That being said, there are, perhaps, some signs of encouragement. Hellickson has seen his strikeout rate rise over each of the last three years. And those very same advanced metrics that predicted a decline after Hellickson’s hot start also look more promising now than they did at the time.

As for Tampa’s end of the deal, the club gets a pair of interesting young players while clearing some payroll space. Both Velazquez (#12) and Williams (#14) rated among the D’backs’ twenty best prospects in the most recent list from MLB.com’s prospect gurus Jim Callis and Jonathan Mayo.

Previously a largely marginal prospect, he 20-year-old Velazquez made his name with a record-setting 74-game on-base streak this year, besting the more celebrated run of Mookie Betts. He finished a full season at low-A with a .290/.367/.428 slash to go with nine home runs and an eye-opening 50 stolen bases over 623 trips to bat. MLB.com says that Velazquez has improved his approach and strike zone awareness while delivering plus speed, though his small size and remaining contact issues could limit him moving forward.

Williams, 19, reached low-A ball last year after being taken in the second round of the 2013 draft. The left-handed-hitting youngster continued to put up strong overall numbers last year, but continues to lag in the power department. Over 544 plate appearances as a pro, Williams has swatted only five long balls. Despite the fact that he is said to possess a big power tool, it has yet to show up in game action. Nevertheless, his overall line in the minors — .351/.401/.461 — and solid pedigree led Baseball America to rate him the seventh overall prospect in the Pioneer League this year.

Chris Cotillo of MLBDailyDish.com first reported that a deal was close between the two teams. Jon Heyman of CBSSports.com reported on Twitter.that the deal was finalized. Cotillo (via Twitter), Marc Topkin of the Tampa Bay Times (via Twitter), and Nick Piecoro of the Arizona Republic (via Twitter) each reported elements of the prospect return.


D’Backs, Rays Working On Hellickson Trade

FRIDAY: The Diamondbacks are in negotiations with the Rays, and a deal could be in place soon, reports Chris Cotillo of MLBDailyDish.com (Twitter links).

MONDAY, 9:14pm: The Rockies aren’t the mystery NL team, The Denver Post’s Patrick Saunders reports (via Twitter).

1:47pm: The D’Backs have interest in Hellickson, reports Nick Piecoro of the Arizona Republic (Twitter link). However, it’s not clear that Arizona is in or has had any advanced talks with the Rays.

9:27am: The Rays are moving toward dealing right-hander Jeremy Hellickson to an unknown National League team, reports Joel Sherman of the New York Times (via Twitter). A deal is likely to get done this week, Sherman adds.

Hellickson, who turns 28 next April, was limited to 63 2/3 innings in 2014 as he recovered from January surgery to remove loose bodies from his throwing elbow. The 2011 AL Rookie of the Year pitched to a 2.95 ERA in a stellar rookie season, but he’s never graded out well when looking at sabermetric indicators such as FIP, xFIP and SIERA. Each of those three metrics pegs Hellickson between 4.34 and 4.38, suggesting that his strong work early in his career was a bit of a mirage, likely propped up by a BABIP south of .260 and a strand rate north of 80 percent.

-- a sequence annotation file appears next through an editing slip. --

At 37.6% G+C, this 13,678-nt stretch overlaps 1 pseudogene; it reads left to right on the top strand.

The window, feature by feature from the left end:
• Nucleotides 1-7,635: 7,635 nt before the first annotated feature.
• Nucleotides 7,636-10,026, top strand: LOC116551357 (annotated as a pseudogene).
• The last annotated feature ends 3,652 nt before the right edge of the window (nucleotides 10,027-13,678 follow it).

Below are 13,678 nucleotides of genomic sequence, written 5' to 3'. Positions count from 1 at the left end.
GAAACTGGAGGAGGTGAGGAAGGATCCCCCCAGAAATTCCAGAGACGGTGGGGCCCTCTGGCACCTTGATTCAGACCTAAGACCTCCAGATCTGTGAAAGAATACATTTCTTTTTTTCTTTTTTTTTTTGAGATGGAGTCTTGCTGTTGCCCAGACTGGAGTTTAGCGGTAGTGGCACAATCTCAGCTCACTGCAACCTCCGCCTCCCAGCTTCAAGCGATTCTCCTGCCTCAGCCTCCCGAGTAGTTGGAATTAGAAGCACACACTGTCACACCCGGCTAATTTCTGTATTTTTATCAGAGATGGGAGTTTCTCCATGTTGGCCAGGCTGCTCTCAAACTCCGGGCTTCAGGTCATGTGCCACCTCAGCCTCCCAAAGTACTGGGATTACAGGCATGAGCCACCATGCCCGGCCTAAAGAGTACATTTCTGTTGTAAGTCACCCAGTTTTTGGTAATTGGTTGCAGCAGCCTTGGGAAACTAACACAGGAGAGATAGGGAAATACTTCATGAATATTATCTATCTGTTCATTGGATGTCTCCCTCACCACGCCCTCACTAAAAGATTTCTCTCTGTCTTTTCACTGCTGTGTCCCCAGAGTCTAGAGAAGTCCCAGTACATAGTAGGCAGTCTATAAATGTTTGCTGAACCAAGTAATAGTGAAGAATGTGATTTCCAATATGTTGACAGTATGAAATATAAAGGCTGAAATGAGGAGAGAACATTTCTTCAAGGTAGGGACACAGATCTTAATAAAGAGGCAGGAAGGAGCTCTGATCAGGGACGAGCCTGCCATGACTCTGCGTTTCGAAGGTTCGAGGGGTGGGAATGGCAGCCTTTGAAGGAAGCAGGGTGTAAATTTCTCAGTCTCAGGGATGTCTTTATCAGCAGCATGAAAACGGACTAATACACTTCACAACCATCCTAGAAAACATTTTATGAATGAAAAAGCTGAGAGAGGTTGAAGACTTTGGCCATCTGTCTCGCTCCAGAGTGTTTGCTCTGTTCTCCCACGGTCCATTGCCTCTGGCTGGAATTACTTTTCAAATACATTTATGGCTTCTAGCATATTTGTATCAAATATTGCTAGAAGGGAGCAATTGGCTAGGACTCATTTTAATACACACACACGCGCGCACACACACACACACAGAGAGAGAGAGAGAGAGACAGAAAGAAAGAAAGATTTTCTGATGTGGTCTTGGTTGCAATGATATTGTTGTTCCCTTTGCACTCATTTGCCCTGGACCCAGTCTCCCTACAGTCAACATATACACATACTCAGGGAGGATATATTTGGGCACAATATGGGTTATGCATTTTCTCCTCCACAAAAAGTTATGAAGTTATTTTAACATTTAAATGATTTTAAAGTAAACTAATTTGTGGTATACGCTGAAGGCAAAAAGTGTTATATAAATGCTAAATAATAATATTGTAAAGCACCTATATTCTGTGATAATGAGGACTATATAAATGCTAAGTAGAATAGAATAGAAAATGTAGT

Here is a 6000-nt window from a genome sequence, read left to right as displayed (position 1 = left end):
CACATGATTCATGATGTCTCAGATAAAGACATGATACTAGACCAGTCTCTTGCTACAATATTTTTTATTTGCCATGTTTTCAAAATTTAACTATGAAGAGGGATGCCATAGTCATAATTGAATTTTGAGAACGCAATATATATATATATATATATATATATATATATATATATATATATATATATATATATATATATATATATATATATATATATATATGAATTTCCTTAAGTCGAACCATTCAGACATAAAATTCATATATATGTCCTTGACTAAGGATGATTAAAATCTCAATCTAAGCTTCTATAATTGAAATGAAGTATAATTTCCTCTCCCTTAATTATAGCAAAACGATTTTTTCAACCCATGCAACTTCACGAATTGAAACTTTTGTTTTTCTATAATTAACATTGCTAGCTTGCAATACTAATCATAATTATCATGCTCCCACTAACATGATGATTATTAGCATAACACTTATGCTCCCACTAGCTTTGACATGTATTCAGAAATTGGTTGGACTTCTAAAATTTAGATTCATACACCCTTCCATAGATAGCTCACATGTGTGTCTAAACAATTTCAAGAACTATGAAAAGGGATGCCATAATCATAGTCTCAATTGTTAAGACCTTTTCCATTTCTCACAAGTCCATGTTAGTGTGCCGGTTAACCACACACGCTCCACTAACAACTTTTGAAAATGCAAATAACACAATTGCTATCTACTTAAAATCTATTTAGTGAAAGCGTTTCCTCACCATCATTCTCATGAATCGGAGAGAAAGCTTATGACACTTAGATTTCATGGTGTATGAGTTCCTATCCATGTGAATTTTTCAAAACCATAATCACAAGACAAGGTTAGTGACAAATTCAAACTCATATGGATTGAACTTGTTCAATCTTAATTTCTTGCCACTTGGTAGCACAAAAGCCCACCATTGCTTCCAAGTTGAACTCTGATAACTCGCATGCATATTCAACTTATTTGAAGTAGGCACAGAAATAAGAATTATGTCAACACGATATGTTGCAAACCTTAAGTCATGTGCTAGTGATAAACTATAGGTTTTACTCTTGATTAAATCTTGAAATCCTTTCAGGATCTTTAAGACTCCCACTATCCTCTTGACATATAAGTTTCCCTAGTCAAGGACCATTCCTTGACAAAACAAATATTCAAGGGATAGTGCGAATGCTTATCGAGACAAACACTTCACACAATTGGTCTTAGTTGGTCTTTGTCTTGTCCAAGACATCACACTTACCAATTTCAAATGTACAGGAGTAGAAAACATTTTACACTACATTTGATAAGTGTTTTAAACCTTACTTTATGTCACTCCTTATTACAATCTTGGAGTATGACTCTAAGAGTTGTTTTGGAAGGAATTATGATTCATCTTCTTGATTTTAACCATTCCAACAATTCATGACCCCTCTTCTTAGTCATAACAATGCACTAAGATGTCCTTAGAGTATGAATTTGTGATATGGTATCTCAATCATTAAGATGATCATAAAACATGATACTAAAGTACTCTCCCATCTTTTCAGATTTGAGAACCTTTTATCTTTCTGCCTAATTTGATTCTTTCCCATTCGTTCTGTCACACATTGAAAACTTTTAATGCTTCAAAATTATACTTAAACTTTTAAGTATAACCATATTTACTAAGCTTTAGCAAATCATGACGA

Over the past two seasons, Hellickson has an even 5.00 ERA in 237 2/3 innings. On the plus side, he’s bumped his K/9 to 7.2 over those past two seasons and dropped his walk rate to 2.7 per nine — both of which are improvements over the marks he posted early on in his career.

Though Hellickson has struggled recently and never graded out that well from a sabermetric standpoint, there’s plenty of upside to be had from an acquiring team’s standpoint. He’s still in his prime and was ranked among the game’s Top 10 prospects by both Baseball America and Baseball Prospectus prior to his promotion to the Majors. The Scott Boras client can be controlled through the 2016 season and is projected by MLBTR contributor Matt Swartz to earn a very reasonable $3.9MM in 2015.

Though the Rays dealt Cesar Ramos to the Angels last week, a Hellickson deal would be the first significant move by new Rays president of baseball operations Matt Silverman and newly minted VPs Erik Neander and Chaim Bloom. The Cubs, Rockies, Giants, Pirates and Braves could all make some sense for Hellickson, and it’s of course worth speculating that new Dodgers president of baseball ops Andrew Friedman is interested in re-acquiring the right-hander.


NL West Notes: Front Offices, Ellis, Morrow, Rox, Hellickson

The front office shuffling of the NL West continued today with another pair of moves. The Dodgers will hire Scott Bream away from the Tigers to be their new pro scouting director, tweets Mark Saxon of ESPN Los Angeles. Meanwhile, the Padres announced that they’ve promoted regional supervisor Mark Conner to director of scouting. The 38-year-old Conner joined the Friars in 2010 as an amateur scout and was the scout responsible for signing the highly touted Matt Wisler.

Here’s more from the NL West…